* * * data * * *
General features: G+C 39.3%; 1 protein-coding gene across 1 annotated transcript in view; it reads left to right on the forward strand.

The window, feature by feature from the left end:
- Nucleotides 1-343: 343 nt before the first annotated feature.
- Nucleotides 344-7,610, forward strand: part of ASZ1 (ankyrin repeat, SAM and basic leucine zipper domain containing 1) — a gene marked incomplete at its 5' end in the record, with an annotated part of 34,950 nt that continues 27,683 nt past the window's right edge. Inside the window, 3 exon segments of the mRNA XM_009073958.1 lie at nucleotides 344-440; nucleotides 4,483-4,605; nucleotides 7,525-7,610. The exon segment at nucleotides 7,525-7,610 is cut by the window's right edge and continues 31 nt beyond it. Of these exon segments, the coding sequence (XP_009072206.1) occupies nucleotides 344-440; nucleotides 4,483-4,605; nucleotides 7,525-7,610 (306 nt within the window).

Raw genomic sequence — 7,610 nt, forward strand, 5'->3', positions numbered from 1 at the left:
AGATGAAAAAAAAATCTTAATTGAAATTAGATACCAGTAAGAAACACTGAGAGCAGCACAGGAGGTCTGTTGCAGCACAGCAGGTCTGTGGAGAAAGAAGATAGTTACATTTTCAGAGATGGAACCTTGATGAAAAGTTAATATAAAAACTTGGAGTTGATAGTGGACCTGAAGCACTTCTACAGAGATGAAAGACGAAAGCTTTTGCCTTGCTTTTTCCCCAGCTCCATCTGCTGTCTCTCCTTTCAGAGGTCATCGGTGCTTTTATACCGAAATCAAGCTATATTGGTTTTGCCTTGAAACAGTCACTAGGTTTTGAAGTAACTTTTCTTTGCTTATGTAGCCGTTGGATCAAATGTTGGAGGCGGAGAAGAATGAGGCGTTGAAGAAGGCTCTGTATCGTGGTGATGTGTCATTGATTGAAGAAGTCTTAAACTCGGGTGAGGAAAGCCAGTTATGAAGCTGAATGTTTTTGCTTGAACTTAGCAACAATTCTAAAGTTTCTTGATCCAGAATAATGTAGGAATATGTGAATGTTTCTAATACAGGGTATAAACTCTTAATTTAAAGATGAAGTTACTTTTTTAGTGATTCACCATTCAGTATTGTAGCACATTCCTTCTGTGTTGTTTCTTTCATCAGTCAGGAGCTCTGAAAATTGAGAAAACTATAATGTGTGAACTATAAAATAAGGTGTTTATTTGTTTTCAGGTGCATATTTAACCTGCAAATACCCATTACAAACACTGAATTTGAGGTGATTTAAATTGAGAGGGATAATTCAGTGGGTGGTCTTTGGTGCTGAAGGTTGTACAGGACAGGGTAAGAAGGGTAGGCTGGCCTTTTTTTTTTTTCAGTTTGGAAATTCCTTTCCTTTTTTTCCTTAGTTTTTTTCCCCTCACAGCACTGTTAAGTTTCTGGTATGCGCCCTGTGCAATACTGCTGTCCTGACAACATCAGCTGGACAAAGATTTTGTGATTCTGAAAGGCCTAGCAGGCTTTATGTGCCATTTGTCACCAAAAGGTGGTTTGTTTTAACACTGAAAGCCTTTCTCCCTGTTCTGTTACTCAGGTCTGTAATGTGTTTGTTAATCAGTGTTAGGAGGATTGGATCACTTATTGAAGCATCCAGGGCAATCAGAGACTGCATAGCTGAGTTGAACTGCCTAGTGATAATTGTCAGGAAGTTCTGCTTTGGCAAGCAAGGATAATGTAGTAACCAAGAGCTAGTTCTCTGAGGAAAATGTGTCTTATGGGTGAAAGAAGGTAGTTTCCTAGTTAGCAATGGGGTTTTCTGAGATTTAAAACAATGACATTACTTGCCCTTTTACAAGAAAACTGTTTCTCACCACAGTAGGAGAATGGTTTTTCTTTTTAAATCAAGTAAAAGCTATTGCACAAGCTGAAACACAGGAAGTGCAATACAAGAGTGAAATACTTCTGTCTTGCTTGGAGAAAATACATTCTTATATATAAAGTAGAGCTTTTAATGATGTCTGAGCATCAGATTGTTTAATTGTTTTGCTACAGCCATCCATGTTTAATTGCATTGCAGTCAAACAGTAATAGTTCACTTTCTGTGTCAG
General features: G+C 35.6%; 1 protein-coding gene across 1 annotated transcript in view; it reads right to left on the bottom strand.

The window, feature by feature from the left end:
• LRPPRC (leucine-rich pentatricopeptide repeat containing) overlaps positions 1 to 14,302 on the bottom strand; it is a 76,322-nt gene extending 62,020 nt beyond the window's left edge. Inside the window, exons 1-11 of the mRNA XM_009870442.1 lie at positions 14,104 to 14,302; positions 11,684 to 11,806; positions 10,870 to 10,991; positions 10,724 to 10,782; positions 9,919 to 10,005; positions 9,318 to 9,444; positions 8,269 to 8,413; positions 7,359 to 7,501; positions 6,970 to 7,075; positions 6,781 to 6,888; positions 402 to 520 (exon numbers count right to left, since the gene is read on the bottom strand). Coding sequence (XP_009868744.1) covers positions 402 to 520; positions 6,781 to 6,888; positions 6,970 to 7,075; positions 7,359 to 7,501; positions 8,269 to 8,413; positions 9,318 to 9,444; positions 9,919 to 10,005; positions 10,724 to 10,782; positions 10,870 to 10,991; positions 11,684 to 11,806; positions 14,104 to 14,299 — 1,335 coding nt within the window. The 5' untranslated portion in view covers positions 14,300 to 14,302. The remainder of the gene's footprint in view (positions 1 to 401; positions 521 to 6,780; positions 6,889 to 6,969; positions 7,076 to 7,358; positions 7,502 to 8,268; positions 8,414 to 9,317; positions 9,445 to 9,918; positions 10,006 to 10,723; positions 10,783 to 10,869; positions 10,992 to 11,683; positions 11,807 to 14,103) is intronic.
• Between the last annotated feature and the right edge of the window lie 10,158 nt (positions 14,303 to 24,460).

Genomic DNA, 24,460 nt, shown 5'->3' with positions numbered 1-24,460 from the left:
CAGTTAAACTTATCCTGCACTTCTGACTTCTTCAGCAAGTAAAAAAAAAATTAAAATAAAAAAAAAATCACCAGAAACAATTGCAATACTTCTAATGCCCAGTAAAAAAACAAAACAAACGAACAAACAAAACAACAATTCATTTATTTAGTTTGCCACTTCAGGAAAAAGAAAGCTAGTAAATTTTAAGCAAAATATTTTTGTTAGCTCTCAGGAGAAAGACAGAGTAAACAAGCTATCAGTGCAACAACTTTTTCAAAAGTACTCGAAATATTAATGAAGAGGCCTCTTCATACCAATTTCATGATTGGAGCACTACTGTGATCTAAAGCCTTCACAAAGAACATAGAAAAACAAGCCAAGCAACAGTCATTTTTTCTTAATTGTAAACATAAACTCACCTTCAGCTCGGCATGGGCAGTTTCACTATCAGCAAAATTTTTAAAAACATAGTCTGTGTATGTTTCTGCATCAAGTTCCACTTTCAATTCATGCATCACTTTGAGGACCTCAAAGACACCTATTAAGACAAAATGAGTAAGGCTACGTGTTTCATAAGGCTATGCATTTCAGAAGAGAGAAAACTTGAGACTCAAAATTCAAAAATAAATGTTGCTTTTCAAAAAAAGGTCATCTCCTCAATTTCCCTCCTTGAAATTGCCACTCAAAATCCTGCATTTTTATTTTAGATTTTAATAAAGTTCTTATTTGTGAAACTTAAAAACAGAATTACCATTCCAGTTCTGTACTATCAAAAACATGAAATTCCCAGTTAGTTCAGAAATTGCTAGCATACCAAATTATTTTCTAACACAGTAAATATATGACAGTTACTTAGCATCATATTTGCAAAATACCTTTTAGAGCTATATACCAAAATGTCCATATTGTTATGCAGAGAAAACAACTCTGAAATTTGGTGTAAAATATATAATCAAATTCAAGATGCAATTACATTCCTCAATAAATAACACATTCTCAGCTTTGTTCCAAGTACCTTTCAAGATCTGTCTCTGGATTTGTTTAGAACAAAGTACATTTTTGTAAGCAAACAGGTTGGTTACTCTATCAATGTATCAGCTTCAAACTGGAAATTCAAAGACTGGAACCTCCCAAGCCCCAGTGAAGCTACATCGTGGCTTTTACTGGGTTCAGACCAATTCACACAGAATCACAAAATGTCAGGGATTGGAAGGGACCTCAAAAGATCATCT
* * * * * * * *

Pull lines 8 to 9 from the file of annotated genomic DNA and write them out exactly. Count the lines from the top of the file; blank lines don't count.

The window, feature by feature from the left end:
• LRPPRC (leucine-rich pentatricopeptide repeat containing) overlaps positions 1 to 14,302 on the bottom strand; it is a 76,322-nt gene extending 62,020 nt beyond the window's left edge. Inside the window, exons 1-11 of the mRNA XM_009870442.1 lie at positions 14,104 to 14,302; positions 11,684 to 11,806; positions 10,870 to 10,991; positions 10,724 to 10,782; positions 9,919 to 10,005; positions 9,318 to 9,444; positions 8,269 to 8,413; positions 7,359 to 7,501; positions 6,970 to 7,075; positions 6,781 to 6,888; positions 402 to 520 (exon numbers count right to left, since the gene is read on the bottom strand). Coding sequence (XP_009868744.1) covers positions 402 to 520; positions 6,781 to 6,888; positions 6,970 to 7,075; positions 7,359 to 7,501; positions 8,269 to 8,413; positions 9,318 to 9,444; positions 9,919 to 10,005; positions 10,724 to 10,782; positions 10,870 to 10,991; positions 11,684 to 11,806; positions 14,104 to 14,299 — 1,335 coding nt within the window. The 5' untranslated portion in view covers positions 14,300 to 14,302. The remainder of the gene's footprint in view (positions 1 to 401; positions 521 to 6,780; positions 6,889 to 6,969; positions 7,076 to 7,358; positions 7,502 to 8,268; positions 8,414 to 9,317; positions 9,445 to 9,918; positions 10,006 to 10,723; positions 10,783 to 10,869; positions 10,992 to 11,683; positions 11,807 to 14,103) is intronic.